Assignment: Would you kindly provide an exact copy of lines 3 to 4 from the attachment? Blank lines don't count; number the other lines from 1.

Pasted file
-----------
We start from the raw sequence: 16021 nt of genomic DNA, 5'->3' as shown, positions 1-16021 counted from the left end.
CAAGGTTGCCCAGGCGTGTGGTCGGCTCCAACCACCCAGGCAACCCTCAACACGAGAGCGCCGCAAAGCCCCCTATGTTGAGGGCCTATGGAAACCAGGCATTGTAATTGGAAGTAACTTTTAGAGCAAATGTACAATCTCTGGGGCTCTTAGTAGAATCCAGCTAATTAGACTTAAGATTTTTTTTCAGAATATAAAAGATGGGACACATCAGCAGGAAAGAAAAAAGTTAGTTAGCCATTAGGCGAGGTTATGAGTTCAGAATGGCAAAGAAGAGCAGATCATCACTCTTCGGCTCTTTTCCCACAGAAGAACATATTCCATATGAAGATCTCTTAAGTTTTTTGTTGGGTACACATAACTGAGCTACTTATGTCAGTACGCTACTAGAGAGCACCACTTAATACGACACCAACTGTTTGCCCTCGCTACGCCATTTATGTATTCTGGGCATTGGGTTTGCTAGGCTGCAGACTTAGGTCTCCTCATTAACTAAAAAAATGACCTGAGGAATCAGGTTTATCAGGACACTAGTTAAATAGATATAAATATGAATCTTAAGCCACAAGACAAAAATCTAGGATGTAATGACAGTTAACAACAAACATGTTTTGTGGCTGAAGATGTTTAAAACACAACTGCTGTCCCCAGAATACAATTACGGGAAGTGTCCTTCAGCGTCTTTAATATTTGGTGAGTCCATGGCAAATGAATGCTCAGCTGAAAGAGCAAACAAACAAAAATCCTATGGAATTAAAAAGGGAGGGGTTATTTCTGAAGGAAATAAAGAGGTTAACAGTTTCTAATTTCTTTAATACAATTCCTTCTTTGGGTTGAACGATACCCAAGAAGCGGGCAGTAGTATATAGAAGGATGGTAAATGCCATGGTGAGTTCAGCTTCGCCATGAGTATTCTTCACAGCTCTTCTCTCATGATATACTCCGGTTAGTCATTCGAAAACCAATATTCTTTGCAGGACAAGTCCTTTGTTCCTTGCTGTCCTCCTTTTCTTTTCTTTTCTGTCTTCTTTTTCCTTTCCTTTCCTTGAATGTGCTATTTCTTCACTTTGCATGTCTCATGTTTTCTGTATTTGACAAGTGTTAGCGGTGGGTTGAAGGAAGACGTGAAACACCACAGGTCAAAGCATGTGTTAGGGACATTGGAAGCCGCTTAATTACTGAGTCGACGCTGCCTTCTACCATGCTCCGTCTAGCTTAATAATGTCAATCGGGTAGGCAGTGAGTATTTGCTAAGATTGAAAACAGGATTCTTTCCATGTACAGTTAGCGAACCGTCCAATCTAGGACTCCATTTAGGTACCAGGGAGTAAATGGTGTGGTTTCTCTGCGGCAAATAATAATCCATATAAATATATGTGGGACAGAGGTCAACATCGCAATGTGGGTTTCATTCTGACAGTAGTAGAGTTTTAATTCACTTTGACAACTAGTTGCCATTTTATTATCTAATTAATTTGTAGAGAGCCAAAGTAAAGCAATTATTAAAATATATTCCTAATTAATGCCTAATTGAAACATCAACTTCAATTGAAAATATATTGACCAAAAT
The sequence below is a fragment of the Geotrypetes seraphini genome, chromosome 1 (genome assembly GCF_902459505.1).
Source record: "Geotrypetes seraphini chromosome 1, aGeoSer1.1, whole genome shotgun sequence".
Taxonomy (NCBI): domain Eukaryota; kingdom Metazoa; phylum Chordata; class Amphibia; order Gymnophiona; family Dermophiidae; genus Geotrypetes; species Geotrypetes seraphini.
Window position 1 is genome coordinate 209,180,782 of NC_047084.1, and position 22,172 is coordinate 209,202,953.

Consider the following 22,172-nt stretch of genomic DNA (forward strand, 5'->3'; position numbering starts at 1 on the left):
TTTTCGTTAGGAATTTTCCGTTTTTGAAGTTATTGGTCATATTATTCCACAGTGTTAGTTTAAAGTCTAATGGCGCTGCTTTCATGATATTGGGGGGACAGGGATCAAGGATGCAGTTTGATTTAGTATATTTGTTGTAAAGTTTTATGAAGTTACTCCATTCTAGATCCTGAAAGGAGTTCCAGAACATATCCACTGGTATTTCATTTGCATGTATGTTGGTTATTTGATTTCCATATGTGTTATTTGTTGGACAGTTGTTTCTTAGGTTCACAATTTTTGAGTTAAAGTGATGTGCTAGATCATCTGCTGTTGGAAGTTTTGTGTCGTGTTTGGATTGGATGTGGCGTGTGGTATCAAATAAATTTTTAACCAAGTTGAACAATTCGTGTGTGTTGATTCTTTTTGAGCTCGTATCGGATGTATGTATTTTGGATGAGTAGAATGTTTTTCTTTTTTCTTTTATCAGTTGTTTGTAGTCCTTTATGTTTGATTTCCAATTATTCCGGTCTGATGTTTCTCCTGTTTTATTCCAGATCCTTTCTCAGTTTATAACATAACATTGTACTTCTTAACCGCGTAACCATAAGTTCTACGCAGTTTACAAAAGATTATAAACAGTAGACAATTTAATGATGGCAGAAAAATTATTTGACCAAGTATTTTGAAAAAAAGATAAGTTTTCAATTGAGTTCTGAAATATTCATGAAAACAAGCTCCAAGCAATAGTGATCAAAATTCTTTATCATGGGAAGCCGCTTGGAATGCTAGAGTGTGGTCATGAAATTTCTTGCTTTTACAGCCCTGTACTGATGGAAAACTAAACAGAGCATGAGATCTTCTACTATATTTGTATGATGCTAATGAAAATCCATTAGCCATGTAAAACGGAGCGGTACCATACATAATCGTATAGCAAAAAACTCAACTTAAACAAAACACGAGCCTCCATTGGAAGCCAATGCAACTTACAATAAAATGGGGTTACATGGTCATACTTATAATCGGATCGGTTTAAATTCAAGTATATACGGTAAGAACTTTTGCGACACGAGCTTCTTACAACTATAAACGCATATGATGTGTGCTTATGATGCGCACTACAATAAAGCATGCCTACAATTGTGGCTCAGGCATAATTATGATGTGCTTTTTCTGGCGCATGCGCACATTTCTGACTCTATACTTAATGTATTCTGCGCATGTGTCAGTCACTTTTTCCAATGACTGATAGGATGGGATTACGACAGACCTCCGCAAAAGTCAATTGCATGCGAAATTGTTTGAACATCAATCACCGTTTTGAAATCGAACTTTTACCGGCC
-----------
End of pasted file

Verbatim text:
The sequence below is a fragment of the Geotrypetes seraphini genome, chromosome 1 (genome assembly GCF_902459505.1).
Source record: "Geotrypetes seraphini chromosome 1, aGeoSer1.1, whole genome shotgun sequence".